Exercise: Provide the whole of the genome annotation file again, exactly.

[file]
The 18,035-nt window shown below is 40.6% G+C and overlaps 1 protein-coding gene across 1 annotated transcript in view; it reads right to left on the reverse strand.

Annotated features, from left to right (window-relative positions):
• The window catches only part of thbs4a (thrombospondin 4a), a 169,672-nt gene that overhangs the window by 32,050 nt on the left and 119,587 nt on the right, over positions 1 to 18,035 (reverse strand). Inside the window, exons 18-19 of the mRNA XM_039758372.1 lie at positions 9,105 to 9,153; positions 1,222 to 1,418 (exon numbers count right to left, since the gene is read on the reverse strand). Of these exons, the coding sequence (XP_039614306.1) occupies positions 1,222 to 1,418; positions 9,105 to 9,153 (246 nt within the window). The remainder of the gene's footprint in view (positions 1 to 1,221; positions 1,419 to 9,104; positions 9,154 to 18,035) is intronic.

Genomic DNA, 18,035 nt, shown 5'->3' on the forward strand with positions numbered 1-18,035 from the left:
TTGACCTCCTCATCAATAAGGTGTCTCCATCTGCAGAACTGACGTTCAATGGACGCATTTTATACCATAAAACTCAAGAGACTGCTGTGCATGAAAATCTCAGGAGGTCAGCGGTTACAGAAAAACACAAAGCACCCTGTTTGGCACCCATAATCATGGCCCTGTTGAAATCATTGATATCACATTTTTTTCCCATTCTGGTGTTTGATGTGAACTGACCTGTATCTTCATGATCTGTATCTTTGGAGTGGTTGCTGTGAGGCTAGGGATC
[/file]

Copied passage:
The 18,035-nt window shown below is 40.6% G+C and overlaps 1 protein-coding gene across 1 annotated transcript in view; it reads right to left on the reverse strand.

Annotated features, from left to right (window-relative positions):
• The window catches only part of thbs4a (thrombospondin 4a), a 169,672-nt gene that overhangs the window by 32,050 nt on the left and 119,587 nt on the right, over positions 1 to 18,035 (reverse strand). Inside the window, exons 18-19 of the mRNA XM_039758372.1 lie at positions 9,105 to 9,153; positions 1,222 to 1,418 (exon numbers count right to left, since the gene is read on the reverse strand). Of these exons, the coding sequence (XP_039614306.1) occupies positions 1,222 to 1,418; positions 9,105 to 9,153 (246 nt within the window). The remainder of the gene's footprint in view (positions 1 to 1,221; positions 1,419 to 9,104; positions 9,154 to 18,035) is intronic.

Genomic DNA, 18,035 nt, shown 5'->3' on the forward strand with positions numbered 1-18,035 from the left:
TTGACCTCCTCATCAATAAGGTGTCTCCATCTGCAGAACTGACGTTCAATGGACGCATTTTATACCATAAAACTCAAGAGACTGCTGTGCATGAAAATCTCAGGAGGTCAGCGGTTACAGAAAAACACAAAGCACCCTGTTTGGCACCCATAATCATGGCCCTGTTGAAATCATTGATATCACATTTTTTTCCCATTCTGGTGTTTGATGTGAACTGACCTGTATCTTCATGATCTGTATCTTTGGAGTGGTTGCTGTGAGGCTAGGGATC